Della A. Yannuzzi
Children's LiteratureIn this clear and well-illustrated biography, a Shawnee Native American leader's life is explored. Born in the late 1700s, his name means "shooting Star' in Shawnee. As many other tribes, the Shawnees had to fight soldiers to keep their lands. Tecumseh lived in the Northwest Territory which is now called Ohio, Michigan, Indiana, Illinois, Wisconsin, and Minnesota. At age of fourteen, Tecumseh went on a vision quest which would help him find his own personal guardian spirit. This spirit gave him a lifetime of protection and strength, but it did not keep the U.S. Government from taking away his lands. Tecumseh lost his father and brother in battles against the soldiers. Tecumseh wanted to settle things peacefully, and he tried to have peace talks with the government, but they failed. In the early 1800s, the Shawnees faced starvation due to damaged crops and illness brought by white settlers who came into their villages. Tecumseh wanted to live a peaceful life, and he began to work toward a union of Native American nations. Governor Harrison (and eventual president of the U.S.) felt threatened by Tecumseh's plan and a battle ensued which became known as the Battle of Tippecanoe. Tecumseh's village was burned and destroyed. His dream of an alliance of nations ended with this battle. Tecumseh fought until his death in 1813 in the Battle of the Thames in Canada. He is remembered and honored as a hero. Color and black and white photographs and drawings accompany the text as well as a timeline, further reading, and websites. 2004, Lerner Publications Company, Ages 8 to 12.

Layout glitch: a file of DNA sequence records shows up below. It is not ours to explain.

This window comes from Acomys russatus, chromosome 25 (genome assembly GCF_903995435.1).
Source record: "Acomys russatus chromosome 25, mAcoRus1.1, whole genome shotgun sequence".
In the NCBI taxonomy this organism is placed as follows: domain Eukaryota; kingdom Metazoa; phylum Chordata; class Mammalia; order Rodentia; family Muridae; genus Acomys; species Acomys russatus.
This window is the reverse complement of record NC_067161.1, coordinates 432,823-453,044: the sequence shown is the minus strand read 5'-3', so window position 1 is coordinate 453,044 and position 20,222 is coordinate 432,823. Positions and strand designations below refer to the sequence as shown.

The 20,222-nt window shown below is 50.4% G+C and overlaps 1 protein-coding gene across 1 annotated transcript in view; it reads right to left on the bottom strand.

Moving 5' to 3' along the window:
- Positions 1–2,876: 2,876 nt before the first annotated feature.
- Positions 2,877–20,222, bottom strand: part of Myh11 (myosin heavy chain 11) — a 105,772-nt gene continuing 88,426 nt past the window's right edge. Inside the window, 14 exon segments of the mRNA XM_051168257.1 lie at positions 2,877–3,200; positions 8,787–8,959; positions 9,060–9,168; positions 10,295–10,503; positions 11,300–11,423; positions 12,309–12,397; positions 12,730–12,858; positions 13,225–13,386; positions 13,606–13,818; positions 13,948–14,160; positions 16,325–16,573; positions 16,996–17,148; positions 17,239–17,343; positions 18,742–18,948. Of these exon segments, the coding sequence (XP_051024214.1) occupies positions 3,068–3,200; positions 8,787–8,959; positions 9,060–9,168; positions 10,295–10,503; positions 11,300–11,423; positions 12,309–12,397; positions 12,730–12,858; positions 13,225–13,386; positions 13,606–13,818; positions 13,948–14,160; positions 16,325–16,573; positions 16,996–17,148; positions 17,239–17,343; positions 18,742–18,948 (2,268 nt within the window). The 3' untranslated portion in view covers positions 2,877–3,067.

Della A. Yannuzzi
School Library JournalGr 4-6-These titles cover the known life spans of Tecumseh and Sequoyah and the major achievements of their leaderships. Each concise chapter contains boxed information on a topic referred to in the main text. These bits of history are displayed as if written on parchment. The material presented, the maps, and the exemplary time lines make these books useful for biography reports. Portraits, photos, and reproductions are well labeled. However, the cartoon drawings at the beginning of each chapter are awkward and tacky, and will be a turnoff to older students who have reading difficulties but for whom the texts are well suited. These books are not as finely illustrated as entries in the "American Indian Biographies Series" (Capstone/Blue Earth), which feature more material about culture and daily life in a beautifully composed format.-Erlene Bishop Killeen, Fox Prairie Elementary School, Stoughton, WI Copyright 2004 Reed Business Information.
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